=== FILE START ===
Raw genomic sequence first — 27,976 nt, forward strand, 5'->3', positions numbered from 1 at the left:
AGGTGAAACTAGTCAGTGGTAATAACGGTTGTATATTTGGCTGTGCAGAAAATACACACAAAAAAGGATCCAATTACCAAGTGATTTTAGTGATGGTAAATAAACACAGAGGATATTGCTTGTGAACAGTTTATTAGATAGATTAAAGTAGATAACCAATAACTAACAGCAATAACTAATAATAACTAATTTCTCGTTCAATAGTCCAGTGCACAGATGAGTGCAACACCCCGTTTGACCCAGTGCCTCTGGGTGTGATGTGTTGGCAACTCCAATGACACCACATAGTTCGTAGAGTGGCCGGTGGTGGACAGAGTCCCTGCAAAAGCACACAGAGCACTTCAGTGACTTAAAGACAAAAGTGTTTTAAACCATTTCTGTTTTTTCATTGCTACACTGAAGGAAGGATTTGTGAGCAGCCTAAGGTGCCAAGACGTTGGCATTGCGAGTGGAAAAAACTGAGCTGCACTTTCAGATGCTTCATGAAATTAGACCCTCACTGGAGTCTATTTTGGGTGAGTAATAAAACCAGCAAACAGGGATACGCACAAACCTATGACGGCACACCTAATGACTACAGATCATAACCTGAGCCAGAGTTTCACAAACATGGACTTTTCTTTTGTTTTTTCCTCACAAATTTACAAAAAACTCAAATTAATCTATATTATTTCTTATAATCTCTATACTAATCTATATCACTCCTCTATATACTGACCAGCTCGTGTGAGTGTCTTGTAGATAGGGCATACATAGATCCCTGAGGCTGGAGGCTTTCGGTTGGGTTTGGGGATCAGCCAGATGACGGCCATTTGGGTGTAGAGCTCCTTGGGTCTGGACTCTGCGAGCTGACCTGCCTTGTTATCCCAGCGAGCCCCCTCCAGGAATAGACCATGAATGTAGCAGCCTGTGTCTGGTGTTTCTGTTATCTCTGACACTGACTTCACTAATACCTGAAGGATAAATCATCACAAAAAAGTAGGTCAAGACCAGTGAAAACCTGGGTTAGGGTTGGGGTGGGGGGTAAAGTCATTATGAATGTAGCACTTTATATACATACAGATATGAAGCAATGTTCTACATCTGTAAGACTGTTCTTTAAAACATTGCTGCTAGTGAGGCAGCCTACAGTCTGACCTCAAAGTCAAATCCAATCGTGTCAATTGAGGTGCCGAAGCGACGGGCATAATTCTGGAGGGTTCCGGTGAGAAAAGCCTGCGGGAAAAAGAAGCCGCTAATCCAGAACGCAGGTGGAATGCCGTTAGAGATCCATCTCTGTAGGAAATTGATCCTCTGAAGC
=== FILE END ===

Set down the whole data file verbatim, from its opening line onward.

Raw genomic sequence first — 27,976 nt, forward strand, 5'->3', positions numbered from 1 at the left:
AGGTGAAACTAGTCAGTGGTAATAACGGTTGTATATTTGGCTGTGCAGAAAATACACACAAAAAAGGATCCAATTACCAAGTGATTTTAGTGATGGTAAATAAACACAGAGGATATTGCTTGTGAACAGTTTATTAGATAGATTAAAGTAGATAACCAATAACTAACAGCAATAACTAATAATAACTAATTTCTCGTTCAATAGTCCAGTGCACAGATGAGTGCAACACCCCGTTTGACCCAGTGCCTCTGGGTGTGATGTGTTGGCAACTCCAATGACACCACATAGTTCGTAGAGTGGCCGGTGGTGGACAGAGTCCCTGCAAAAGCACACAGAGCACTTCAGTGACTTAAAGACAAAAGTGTTTTAAACCATTTCTGTTTTTTCATTGCTACACTGAAGGAAGGATTTGTGAGCAGCCTAAGGTGCCAAGACGTTGGCATTGCGAGTGGAAAAAACTGAGCTGCACTTTCAGATGCTTCATGAAATTAGACCCTCACTGGAGTCTATTTTGGGTGAGTAATAAAACCAGCAAACAGGGATACGCACAAACCTATGACGGCACACCTAATGACTACAGATCATAACCTGAGCCAGAGTTTCACAAACATGGACTTTTCTTTTGTTTTTTCCTCACAAATTTACAAAAAACTCAAATTAATCTATATTATTTCTTATAATCTCTATACTAATCTATATCACTCCTCTATATACTGACCAGCTCGTGTGAGTGTCTTGTAGATAGGGCATACATAGATCCCTGAGGCTGGAGGCTTTCGGTTGGGTTTGGGGATCAGCCAGATGACGGCCATTTGGGTGTAGAGCTCCTTGGGTCTGGACTCTGCGAGCTGACCTGCCTTGTTATCCCAGCGAGCCCCCTCCAGGAATAGACCATGAATGTAGCAGCCTGTGTCTGGTGTTTCTGTTATCTCTGACACTGACTTCACTAATACCTGAAGGATAAATCATCACAAAAAAGTAGGTCAAGACCAGTGAAAACCTGGGTTAGGGTTGGGGTGGGGGGTAAAGTCATTATGAATGTAGCACTTTATATACATACAGATATGAAGCAATGTTCTACATCTGTAAGACTGTTCTTTAAAACATTGCTGCTAGTGAGGCAGCCTACAGTCTGACCTCAAAGTCAAATCCAATCGTGTCAATTGAGGTGCCGAAGCGACGGGCATAATTCTGGAGGGTTCCGGTGAGAAAAGCCTGCGGGAAAAAGAAGCCGCTAATCCAGAACGCAGGTGGAATGCCGTTAGAGATCCATCTCTGTAGGAAATTGATCCTCTGAAGC